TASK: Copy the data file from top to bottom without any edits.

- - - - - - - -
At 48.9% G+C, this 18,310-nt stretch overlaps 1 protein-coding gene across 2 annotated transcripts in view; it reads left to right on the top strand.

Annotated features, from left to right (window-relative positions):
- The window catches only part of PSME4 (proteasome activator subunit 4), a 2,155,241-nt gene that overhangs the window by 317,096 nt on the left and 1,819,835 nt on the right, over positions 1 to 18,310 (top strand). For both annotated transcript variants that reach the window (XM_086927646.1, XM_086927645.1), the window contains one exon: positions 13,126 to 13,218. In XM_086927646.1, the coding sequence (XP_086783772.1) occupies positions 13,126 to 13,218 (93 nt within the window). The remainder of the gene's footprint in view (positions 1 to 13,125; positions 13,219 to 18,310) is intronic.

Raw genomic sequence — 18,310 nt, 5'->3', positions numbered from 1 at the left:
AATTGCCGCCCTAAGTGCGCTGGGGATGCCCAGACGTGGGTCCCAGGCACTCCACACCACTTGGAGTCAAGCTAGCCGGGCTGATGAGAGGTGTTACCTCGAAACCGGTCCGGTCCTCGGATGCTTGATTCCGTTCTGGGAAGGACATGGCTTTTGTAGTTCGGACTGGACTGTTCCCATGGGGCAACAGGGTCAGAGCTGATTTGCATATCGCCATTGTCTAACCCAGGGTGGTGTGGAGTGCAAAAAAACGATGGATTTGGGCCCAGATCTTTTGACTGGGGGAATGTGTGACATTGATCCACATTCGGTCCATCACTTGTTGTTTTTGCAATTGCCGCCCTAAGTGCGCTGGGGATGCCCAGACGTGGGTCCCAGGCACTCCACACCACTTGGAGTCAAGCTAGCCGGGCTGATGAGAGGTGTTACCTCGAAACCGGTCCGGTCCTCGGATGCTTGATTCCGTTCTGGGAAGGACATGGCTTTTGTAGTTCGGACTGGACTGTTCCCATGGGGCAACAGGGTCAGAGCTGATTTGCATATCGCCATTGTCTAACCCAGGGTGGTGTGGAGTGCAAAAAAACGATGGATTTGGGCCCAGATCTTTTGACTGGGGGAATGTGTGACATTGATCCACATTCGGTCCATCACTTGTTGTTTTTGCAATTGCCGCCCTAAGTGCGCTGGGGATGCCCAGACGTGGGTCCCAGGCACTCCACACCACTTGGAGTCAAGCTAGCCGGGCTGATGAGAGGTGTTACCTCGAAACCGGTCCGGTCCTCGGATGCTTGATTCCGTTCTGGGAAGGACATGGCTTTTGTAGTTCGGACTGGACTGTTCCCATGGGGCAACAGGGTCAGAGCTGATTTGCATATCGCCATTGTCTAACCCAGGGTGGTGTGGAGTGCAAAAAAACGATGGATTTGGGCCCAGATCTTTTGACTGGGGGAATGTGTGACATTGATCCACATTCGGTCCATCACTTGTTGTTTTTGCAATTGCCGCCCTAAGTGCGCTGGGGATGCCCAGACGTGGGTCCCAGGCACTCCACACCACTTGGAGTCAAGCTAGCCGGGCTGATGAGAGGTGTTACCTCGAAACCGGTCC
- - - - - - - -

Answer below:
At 48.9% G+C, this 18,310-nt stretch overlaps 1 protein-coding gene across 2 annotated transcripts in view; it reads left to right on the top strand.

Annotated features, from left to right (window-relative positions):
- The window catches only part of PSME4 (proteasome activator subunit 4), a 2,155,241-nt gene that overhangs the window by 317,096 nt on the left and 1,819,835 nt on the right, over positions 1 to 18,310 (top strand). For both annotated transcript variants that reach the window (XM_086927646.1, XM_086927645.1), the window contains one exon: positions 13,126 to 13,218. In XM_086927646.1, the coding sequence (XP_086783772.1) occupies positions 13,126 to 13,218 (93 nt within the window). The remainder of the gene's footprint in view (positions 1 to 13,125; positions 13,219 to 18,310) is intronic.

Raw genomic sequence — 18,310 nt, 5'->3', positions numbered from 1 at the left:
AATTGCCGCCCTAAGTGCGCTGGGGATGCCCAGACGTGGGTCCCAGGCACTCCACACCACTTGGAGTCAAGCTAGCCGGGCTGATGAGAGGTGTTACCTCGAAACCGGTCCGGTCCTCGGATGCTTGATTCCGTTCTGGGAAGGACATGGCTTTTGTAGTTCGGACTGGACTGTTCCCATGGGGCAACAGGGTCAGAGCTGATTTGCATATCGCCATTGTCTAACCCAGGGTGGTGTGGAGTGCAAAAAAACGATGGATTTGGGCCCAGATCTTTTGACTGGGGGAATGTGTGACATTGATCCACATTCGGTCCATCACTTGTTGTTTTTGCAATTGCCGCCCTAAGTGCGCTGGGGATGCCCAGACGTGGGTCCCAGGCACTCCACACCACTTGGAGTCAAGCTAGCCGGGCTGATGAGAGGTGTTACCTCGAAACCGGTCCGGTCCTCGGATGCTTGATTCCGTTCTGGGAAGGACATGGCTTTTGTAGTTCGGACTGGACTGTTCCCATGGGGCAACAGGGTCAGAGCTGATTTGCATATCGCCATTGTCTAACCCAGGGTGGTGTGGAGTGCAAAAAAACGATGGATTTGGGCCCAGATCTTTTGACTGGGGGAATGTGTGACATTGATCCACATTCGGTCCATCACTTGTTGTTTTTGCAATTGCCGCCCTAAGTGCGCTGGGGATGCCCAGACGTGGGTCCCAGGCACTCCACACCACTTGGAGTCAAGCTAGCCGGGCTGATGAGAGGTGTTACCTCGAAACCGGTCCGGTCCTCGGATGCTTGATTCCGTTCTGGGAAGGACATGGCTTTTGTAGTTCGGACTGGACTGTTCCCATGGGGCAACAGGGTCAGAGCTGATTTGCATATCGCCATTGTCTAACCCAGGGTGGTGTGGAGTGCAAAAAAACGATGGATTTGGGCCCAGATCTTTTGACTGGGGGAATGTGTGACATTGATCCACATTCGGTCCATCACTTGTTGTTTTTGCAATTGCCGCCCTAAGTGCGCTGGGGATGCCCAGACGTGGGTCCCAGGCACTCCACACCACTTGGAGTCAAGCTAGCCGGGCTGATGAGAGGTGTTACCTCGAAACCGGTCC